I did speak with one worker who was a law clerk on a death penalty case where the person ended up being exonerated based on DNA evidence that had been available to the state but they hadn't considered. She said that's the case that made her realize she couldn't be neutral about the death penalty anymore -- she felt like that man's death would have partly been on her, if she worked on his case, he was innocent, but the state executed him anyway. This is what she said: "It just really pointed out to me how wrong things can go and how wrong things can be sometimes."

npr59 karma

Thank you for your great questions! I'll be talking more about this reporting on an upcoming episode of the Up First podcast, which you can download on Spotify or Apple or wherever. The episode should drop at 8am this coming Sunday. Listen in if you're curious! You can also keep asking questions here and I'll try to get to them if and when I have the chance. And I report on other things, not just executions. If you know about something that you believe shouldn't be happening or is causing harm in your community, send me an email: [[email protected]](mailto:[email protected]). To keep up to date with my reporting, you can follow me on twitter at chiaraeisner

HHS201957 karma

How many of them had experience with state-sanctioned killing (military, law enforcement) prior to their job involving execution? Did that make a difference?

npr203 karma

There were quite a few who had military or law enforcement experience before becoming corrections officers. But almost all of them who did have that previous experience made it very clear to me that carrying out executions was totally different. I talked to someone who was a marine before he became an executioner in South Carolina.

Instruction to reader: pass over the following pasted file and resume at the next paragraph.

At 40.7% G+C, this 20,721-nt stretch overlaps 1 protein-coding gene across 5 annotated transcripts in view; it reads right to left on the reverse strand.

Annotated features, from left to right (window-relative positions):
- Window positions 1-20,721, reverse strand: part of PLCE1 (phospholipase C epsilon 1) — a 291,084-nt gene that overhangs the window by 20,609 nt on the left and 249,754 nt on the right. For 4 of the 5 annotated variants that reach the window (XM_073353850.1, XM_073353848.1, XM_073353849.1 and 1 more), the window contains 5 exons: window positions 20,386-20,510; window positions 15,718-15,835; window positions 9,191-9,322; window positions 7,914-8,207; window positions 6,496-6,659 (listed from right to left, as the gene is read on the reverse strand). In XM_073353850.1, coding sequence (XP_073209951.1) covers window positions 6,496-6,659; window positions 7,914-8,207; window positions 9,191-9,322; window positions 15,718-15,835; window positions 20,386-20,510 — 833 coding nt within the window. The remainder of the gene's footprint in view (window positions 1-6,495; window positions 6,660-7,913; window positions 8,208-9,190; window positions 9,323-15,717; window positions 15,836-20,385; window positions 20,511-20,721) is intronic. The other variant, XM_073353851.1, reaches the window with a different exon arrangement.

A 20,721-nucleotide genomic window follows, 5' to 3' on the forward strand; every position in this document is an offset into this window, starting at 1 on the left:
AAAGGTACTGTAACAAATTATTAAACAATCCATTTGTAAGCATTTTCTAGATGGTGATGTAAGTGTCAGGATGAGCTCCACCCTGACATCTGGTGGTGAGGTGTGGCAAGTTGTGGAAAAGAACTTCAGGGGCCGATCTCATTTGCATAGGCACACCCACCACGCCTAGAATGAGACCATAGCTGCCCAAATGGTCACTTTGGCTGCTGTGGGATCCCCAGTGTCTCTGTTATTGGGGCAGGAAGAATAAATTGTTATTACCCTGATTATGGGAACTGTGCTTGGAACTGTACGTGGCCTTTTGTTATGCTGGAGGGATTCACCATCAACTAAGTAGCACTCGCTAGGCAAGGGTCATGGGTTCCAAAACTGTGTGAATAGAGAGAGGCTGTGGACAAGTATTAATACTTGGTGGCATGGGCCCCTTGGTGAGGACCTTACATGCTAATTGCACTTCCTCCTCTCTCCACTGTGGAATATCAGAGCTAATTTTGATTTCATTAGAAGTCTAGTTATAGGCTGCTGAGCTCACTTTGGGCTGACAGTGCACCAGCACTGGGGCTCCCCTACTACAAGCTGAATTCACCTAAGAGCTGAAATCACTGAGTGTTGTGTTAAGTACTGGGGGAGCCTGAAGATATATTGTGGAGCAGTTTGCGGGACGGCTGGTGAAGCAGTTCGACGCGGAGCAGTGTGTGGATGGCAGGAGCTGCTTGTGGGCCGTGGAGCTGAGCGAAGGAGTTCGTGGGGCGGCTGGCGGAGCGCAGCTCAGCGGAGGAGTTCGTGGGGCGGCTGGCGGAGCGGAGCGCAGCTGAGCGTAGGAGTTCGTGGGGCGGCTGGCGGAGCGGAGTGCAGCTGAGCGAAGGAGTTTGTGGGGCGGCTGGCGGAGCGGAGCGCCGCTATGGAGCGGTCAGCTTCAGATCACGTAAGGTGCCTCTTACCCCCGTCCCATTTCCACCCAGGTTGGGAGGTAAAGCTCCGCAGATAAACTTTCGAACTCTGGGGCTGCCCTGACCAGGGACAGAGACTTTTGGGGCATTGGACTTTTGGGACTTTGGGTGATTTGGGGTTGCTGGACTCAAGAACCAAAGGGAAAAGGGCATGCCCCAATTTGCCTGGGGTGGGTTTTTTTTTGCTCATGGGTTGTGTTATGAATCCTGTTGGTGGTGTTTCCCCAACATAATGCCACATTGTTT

Let me share a direct quote from one of our conversations: "If you're in the military, you're fighting a war. And when you're fighting a war, you have soldiers shooting at you and you are shooting back at the soldier. There's a difference in the killing of a person like this than shooting in a war. Because they're firing at you and you're firing back. Here, every single one of the death certificates says 'state assisted homicide.' And the state was me."

Losingthedream51 karma

Ok, first you wrote a great article and it solidified for me that the trauma of the people who are voluntarily or involuntarily involved is a thing. I sent this to my mother who is a death penalty supporter to show she needed to think about more than the person being executed. There are real people doing their job getting harmed in the process. She responded back with that the people involved with the execution should meet with the victims families and that this would make them feel ok about performing or being part of an execution. What do you think from your interviews? Personally, I think this is asinine reasoning on her part to negate the effects on those who carry the penalty out.